It is important to note that Hanson does not argue that this is the way em society should look, rather how he imagines it will look by extrapolating what he identifies in society both today and through the arc of human history. So, if we can identify certain male traits that stretch back to the beginning of the agricultural era, we should also be able to locate those same traits in the em era. What might be missing in this methodology is a full application of exponential change. In other words, Hanson rightly notes how population, technology and so forth have evolved with increasing speed throughout history, yet does not apply that same speed of evolution to attitudes towards gender. Given how much perceptions around gender have changed in the past 50 years, if we accept a pattern of exponential development in such perceptions, the minds that are scanned for first generation ems will likely have a very different attitude toward gender than today, let alone thousands of years past. (more)

Obviously Gelfer doesn’t like something about the scenario I describe, but he doesn’t identify anything particular he disagrees with, nor offer any particular arguments. His only contrary argument is a maximally abstract “exponential” trend, whereby everything gets better. Therefore gender relations must get better, therefore any future gender relations feature that he or anyone doesn’t like is doubtful.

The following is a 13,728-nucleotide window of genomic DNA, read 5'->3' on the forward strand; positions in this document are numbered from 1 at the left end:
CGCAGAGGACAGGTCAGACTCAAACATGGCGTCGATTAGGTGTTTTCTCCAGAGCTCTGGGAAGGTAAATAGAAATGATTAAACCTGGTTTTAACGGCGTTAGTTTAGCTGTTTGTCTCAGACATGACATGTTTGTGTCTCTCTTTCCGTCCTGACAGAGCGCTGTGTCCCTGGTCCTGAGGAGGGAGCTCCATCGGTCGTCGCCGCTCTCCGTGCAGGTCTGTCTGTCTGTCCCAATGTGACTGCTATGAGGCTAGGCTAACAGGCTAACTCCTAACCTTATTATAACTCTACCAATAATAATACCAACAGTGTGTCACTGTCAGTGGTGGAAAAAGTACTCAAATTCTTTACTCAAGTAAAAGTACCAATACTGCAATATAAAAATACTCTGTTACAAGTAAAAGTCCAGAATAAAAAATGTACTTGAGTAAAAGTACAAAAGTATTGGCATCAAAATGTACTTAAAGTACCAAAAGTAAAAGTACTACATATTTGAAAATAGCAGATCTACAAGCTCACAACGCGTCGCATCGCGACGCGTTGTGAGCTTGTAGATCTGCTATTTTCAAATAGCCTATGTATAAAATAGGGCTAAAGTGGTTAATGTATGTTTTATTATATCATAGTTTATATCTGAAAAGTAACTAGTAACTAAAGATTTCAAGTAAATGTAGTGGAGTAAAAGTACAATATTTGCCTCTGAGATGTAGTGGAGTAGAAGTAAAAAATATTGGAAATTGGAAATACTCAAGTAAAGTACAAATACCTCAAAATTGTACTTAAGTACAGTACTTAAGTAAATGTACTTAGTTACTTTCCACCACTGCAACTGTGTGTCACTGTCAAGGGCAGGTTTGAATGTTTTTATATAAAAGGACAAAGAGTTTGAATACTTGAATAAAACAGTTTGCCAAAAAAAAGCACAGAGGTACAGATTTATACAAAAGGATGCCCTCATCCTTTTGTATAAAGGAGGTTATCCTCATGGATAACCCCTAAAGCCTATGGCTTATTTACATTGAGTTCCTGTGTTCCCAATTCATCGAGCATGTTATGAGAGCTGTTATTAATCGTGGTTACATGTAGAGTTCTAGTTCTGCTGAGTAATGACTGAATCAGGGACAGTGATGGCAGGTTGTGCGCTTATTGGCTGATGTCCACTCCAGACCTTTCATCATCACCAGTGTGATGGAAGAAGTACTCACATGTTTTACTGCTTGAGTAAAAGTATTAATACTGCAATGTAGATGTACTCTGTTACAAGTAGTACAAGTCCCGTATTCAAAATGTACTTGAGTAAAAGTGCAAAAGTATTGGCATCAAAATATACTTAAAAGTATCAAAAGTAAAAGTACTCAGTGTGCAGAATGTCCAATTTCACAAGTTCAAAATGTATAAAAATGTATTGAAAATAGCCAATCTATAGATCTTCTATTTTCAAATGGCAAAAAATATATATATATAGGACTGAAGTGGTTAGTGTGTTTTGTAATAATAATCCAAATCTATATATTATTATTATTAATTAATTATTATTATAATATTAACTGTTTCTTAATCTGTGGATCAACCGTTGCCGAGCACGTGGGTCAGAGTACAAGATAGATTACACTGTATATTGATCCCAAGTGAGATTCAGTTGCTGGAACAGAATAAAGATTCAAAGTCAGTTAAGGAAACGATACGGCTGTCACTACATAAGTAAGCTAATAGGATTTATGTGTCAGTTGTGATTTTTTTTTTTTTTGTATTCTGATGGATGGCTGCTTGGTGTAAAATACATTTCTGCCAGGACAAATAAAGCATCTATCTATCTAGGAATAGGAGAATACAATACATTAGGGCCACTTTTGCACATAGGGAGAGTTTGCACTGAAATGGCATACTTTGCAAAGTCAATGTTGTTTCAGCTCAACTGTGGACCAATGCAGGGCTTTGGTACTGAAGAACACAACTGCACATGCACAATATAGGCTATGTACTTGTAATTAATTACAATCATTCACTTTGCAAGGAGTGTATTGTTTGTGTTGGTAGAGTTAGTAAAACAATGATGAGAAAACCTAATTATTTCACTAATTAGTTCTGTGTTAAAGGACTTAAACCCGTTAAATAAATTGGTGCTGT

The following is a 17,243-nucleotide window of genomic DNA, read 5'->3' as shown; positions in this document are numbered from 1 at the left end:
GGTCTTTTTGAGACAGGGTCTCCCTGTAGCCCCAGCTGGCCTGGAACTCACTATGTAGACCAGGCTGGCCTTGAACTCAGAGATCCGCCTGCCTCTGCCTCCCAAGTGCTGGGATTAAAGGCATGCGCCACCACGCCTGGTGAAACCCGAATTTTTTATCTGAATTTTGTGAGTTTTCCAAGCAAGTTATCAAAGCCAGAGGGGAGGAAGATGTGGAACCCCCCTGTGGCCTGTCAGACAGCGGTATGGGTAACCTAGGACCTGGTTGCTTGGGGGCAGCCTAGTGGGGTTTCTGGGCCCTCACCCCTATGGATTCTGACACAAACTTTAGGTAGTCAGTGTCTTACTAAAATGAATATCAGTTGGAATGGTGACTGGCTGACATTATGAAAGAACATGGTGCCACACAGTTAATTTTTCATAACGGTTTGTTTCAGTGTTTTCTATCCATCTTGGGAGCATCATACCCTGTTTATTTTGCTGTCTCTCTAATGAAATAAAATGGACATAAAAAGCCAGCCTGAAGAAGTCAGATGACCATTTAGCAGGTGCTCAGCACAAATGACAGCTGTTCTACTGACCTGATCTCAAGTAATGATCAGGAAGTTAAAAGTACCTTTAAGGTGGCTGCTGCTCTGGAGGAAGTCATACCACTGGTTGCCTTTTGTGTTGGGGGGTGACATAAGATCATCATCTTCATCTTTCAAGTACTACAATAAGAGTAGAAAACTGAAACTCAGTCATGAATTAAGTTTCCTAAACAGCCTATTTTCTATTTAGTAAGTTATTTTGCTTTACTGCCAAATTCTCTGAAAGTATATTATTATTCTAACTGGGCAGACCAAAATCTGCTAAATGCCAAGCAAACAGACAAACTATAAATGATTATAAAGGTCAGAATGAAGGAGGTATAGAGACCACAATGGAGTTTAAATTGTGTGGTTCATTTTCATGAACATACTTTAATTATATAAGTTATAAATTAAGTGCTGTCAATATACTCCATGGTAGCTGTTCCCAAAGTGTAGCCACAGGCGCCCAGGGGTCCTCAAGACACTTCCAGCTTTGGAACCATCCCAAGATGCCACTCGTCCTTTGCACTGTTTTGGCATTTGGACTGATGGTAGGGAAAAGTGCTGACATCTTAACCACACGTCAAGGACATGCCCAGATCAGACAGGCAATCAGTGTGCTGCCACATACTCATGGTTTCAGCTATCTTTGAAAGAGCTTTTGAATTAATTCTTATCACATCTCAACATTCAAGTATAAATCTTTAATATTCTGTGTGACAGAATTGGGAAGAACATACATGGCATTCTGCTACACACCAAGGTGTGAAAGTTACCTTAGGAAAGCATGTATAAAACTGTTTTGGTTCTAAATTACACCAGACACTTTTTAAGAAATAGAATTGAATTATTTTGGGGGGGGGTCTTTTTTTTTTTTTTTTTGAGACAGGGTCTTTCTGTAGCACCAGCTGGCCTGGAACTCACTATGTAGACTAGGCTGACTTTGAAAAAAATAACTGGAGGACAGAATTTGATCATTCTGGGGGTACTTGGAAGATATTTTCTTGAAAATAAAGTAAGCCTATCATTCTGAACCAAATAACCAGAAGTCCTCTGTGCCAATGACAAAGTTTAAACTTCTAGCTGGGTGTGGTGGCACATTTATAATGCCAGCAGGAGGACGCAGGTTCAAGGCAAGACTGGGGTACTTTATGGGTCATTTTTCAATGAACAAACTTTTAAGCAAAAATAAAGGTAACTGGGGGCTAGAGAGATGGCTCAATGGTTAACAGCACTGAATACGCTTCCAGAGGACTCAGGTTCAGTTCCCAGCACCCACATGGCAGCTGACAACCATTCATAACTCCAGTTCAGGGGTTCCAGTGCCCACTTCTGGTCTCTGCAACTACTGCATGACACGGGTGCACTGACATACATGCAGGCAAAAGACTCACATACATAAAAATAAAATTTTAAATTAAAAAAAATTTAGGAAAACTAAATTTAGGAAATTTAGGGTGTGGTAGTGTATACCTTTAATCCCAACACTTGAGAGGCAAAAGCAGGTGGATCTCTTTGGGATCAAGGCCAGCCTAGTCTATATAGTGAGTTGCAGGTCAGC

For the record, I didn’t say the em world selects for “competitive types”, that people would work alone, or that there’d be more men. Instead I have a whole section on a likely “Gender Imbalance”:

Although it is hard to predict which gender will be more in demand in the em world, one gender might end up supplying proportionally more workers than the other.

Though I doubt Gelfer is any happier with a future with may more women than men; any big imbalance probably sounds worse to most people, and thus can’t happen according to the better future gender relations principle.

I suspect Gelfer’s errors about my book are consistently in the direction of incorrectly attributing features to the scenario that he likes less. People usually paint the future as a heaven or a hell, and so if my scenario isn’t Gelfer’s heaven, it must be his hell.